The only bid that administrator Gerald Krasner had accepted came from a consortium led by chairman Jeff Mostyn, however in a press conference on 3 April 2008, Mr Krasner said that due to a breach of the agreement between the administrators and the consortium relating to the funding of the consortium and the sale of the club. Along with this, the administrator also warned that the club may also be closed before the end of the season unless appropriate funding came forward.

In spite of off-the-field issues with the club, Bournemouth achieved a remarkable string of results in the Football League One. Starting with a 2-1 win at home to Tranmere Rovers on 24 March, the team have also beaten Millwall 2-0 (H), Swansea City 2-1 (A) with a shock injury time comeback, Bristol Rovers 2-1 (H) and Walsall 3-1 (A). On 19 April, this winning streak of five matches left Bournemouth four points away from safety with two games remaining. The winning streak was increased to six matches on 26 April with a vital 1-0 victory over Crewe Alexandramarker. It is interesting to note that the goalscorer, Sam Vokes, rejected a transfer offer from Crewe Alexandra in January of the same year. Victory or a draw away at Carlisle on 3 May, depending on Cheltenham Town and Gillingham's results, would ensure Bournemouth's survival in the Football League One, and would prove to be one of the most impressive relegation survivals achieved in the club's history, and even in the Football League itself. Harry Redknapp commented that escaping relegation "...would be more than a Great Escape, it would be a miracle". He furthered this by saying that "...if Kevin (Bond) doesn't get manager of the month there's something wrong", paying tribute to his managerial ability to get the winning streak out of the team. Bournemouth managed to achieve a 1-1 draw in the match against Carlisle United but, with Cheltenham Town winning at home to Doncaster Rovers 2-1, were relegated to League Two after five successive seasons of Division Two/League One football.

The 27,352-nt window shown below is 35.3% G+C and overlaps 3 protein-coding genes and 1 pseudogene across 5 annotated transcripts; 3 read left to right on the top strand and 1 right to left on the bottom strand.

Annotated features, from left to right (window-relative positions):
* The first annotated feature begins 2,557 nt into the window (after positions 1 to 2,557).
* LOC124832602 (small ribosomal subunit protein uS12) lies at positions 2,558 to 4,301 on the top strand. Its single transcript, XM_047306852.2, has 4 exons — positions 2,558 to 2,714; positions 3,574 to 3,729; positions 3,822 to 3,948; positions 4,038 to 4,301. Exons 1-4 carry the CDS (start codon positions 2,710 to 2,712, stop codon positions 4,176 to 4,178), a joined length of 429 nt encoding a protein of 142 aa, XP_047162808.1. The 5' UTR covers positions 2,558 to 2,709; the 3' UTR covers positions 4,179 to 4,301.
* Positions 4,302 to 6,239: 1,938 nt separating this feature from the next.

Season 2008-09

On 21 July 2008 the club unveiled a three year sponsorship and kit supply deal with JD Sports brand Carbrini Sportswear.

The team's future in the Football League was put into doubt before it even began play, when on 6 August—three days before the start of the season—the league threatened to block Bournemouth's participation in League Two, due to problems with the team's continuing administration and change in ownership. It ordered both Bournemouth and Rotherham United to demonstrate that they can fulfill all of their fixtures and find a way out of administration. The next day the Football League confirmed that A.F.C. Bournemouth would start the season on a 17 point penalty for failing to follow the Football League insolvency rules and the new company would have to pay unsecured creditors the amount offered at the time of the original C.V.A. (around 10 pence in the pound) within 2 years.